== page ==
“It’s an amazing feeling,” Andy said. “It’s a cool feeling that he made it, and then that I ended up making it again as well added to it. It’s a lot of fun, we’re both so excited.”

Andy qualified last year at Portland Country Club, and had his son caddying for him on the second day of the tournament.

“He said to me several times ‘Dad, I should have tried to qualify for this thing!’ ” Andy said. “And we both were kind of like ‘Yeah, what were we thinking? You should have!’ ”

This summer, Eli, who first began swinging a club between the ages of 4 and 5, has been a daily fixture at Brunswick, and seen both his scores go down and his ability to tackle difficult courses rise.

“In the past month, I can’t remember a day when I haven’t played golf,” he said.


“He practices like a pro,” Andy said.

Playing tournament golf, however, is a different game, but Eli got the confidence he needed by qualifying for the Brunswick club championship, which requires players to play from the tips. Armed with the knowledge that he had the ability to qualify, he earned his spot in the Maine Am at Brunswick in the pouring rain with a 2-over 74.

“It’s very much mental, and part of it is just focus,” Eli said. “You take that one last deep breath, you close your eyes and you visualize the shot you’re going to hit. You think back to when you hit that at 7:30 at night playing with your dad.”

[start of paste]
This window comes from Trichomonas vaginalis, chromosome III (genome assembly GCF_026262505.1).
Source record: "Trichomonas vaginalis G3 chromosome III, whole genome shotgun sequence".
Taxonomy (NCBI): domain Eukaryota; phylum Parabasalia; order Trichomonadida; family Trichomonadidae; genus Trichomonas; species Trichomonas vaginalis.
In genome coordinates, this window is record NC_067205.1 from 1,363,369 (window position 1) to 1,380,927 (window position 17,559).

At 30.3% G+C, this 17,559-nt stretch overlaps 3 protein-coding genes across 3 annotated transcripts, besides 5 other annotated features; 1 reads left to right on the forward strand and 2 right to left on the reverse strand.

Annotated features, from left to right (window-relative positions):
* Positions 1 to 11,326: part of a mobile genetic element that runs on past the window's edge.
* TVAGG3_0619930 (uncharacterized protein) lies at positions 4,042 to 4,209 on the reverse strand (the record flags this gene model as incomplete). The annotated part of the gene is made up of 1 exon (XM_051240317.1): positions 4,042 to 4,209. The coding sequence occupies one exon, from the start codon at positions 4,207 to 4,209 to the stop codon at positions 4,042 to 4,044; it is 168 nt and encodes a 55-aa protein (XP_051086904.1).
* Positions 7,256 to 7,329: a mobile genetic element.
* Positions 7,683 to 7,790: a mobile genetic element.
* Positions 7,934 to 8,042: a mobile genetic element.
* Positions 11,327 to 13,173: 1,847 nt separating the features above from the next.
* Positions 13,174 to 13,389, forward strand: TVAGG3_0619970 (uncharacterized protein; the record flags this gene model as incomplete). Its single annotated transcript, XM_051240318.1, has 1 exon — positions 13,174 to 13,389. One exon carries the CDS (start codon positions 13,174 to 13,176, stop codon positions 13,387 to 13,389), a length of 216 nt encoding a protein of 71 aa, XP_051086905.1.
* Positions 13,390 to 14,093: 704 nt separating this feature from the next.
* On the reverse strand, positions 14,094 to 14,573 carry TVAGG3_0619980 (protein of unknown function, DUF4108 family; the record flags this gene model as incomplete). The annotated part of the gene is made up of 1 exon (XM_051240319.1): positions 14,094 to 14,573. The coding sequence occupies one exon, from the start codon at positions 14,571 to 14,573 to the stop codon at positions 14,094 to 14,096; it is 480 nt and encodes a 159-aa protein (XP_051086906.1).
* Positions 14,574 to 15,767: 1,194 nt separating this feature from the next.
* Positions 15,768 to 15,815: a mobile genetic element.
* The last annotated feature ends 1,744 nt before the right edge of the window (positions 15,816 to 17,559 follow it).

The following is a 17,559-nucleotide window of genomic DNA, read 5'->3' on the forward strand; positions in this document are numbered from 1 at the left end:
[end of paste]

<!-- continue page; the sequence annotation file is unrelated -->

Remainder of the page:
Speaking of dad, Andy got in himself in the next qualifier at Poland Spring Golf Course, shooting a 4-over 75. Now that both will be playing, practice rounds have taken on a coaching feel.

“When we play with each other … we will talk strategy,” he said. “Both of us have been thinking about where to miss as you approach greens and things like that. … (There’s) no smack talk, but we do kind of keep track of what our records are against each other. He’s winning.”

Eli is looking forward to the opportunity to play with and against the best golfers in the state.


“It’s a great chance to have fun and enjoy an experience that will basically be new to me,” he said. “In the back of my head, too, it’s wanting to show everyone who’s watching just how good I can be. … Part of me wants to enjoy it, and the other part wants to really try and work really hard at it, and see what score I can put down.”


• • •


Jordan Laplume, playing out of Dunegrass Golf Club, had the best showing by a Mainer at the New England Women’s Amateur Championship this week, finishing tied for seventh at 12 over in the three-round event. Megan Buck of Thorny Lea Golf Course in Massachusetts shot 1 over to beat fellow Thorny Lea member Shannon Johnson by one stroke.

Laplume is the defending Maine Women’s Amateur champion, and will be the favorite again for this year’s tournament at Augusta Country Club, which will be held July 20-22.

Only subscribers are eligible to post comments. Please subscribe or login first for digital access. Here’s why.

Use the form below to reset your password. When you've submitted your account email, we will send an email with a reset code.

filed under: